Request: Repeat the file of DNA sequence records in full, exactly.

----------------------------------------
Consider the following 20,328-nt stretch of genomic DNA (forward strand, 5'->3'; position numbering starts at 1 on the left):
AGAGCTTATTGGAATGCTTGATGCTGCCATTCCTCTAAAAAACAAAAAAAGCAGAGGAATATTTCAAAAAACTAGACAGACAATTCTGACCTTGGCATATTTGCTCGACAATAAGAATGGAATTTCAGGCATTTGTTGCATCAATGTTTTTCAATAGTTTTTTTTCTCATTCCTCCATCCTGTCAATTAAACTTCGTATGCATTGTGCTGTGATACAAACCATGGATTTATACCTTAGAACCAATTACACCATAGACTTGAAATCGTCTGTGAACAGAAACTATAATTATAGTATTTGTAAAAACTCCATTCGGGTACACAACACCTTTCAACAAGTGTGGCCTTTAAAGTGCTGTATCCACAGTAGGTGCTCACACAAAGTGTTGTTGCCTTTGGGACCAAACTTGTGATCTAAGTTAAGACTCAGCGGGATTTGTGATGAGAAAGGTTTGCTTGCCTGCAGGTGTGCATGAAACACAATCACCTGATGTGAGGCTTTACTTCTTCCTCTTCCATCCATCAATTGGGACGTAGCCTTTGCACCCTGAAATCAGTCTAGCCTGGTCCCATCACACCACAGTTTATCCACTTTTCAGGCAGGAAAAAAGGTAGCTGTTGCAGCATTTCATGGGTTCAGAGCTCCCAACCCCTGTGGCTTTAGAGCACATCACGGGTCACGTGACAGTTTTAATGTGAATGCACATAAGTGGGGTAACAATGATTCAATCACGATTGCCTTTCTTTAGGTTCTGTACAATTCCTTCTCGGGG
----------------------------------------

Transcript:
Consider the following 20,328-nt stretch of genomic DNA (forward strand, 5'->3'; position numbering starts at 1 on the left):
AGAGCTTATTGGAATGCTTGATGCTGCCATTCCTCTAAAAAACAAAAAAAGCAGAGGAATATTTCAAAAAACTAGACAGACAATTCTGACCTTGGCATATTTGCTCGACAATAAGAATGGAATTTCAGGCATTTGTTGCATCAATGTTTTTCAATAGTTTTTTTTCTCATTCCTCCATCCTGTCAATTAAACTTCGTATGCATTGTGCTGTGATACAAACCATGGATTTATACCTTAGAACCAATTACACCATAGACTTGAAATCGTCTGTGAACAGAAACTATAATTATAGTATTTGTAAAAACTCCATTCGGGTACACAACACCTTTCAACAAGTGTGGCCTTTAAAGTGCTGTATCCACAGTAGGTGCTCACACAAAGTGTTGTTGCCTTTGGGACCAAACTTGTGATCTAAGTTAAGACTCAGCGGGATTTGTGATGAGAAAGGTTTGCTTGCCTGCAGGTGTGCATGAAACACAATCACCTGATGTGAGGCTTTACTTCTTCCTCTTCCATCCATCAATTGGGACGTAGCCTTTGCACCCTGAAATCAGTCTAGCCTGGTCCCATCACACCACAGTTTATCCACTTTTCAGGCAGGAAAAAAGGTAGCTGTTGCAGCATTTCATGGGTTCAGAGCTCCCAACCCCTGTGGCTTTAGAGCACATCACGGGTCACGTGACAGTTTTAATGTGAATGCACATAAGTGGGGTAACAATGATTCAATCACGATTGCCTTTCTTTAGGTTCTGTACAATTCCTTCTCGGGG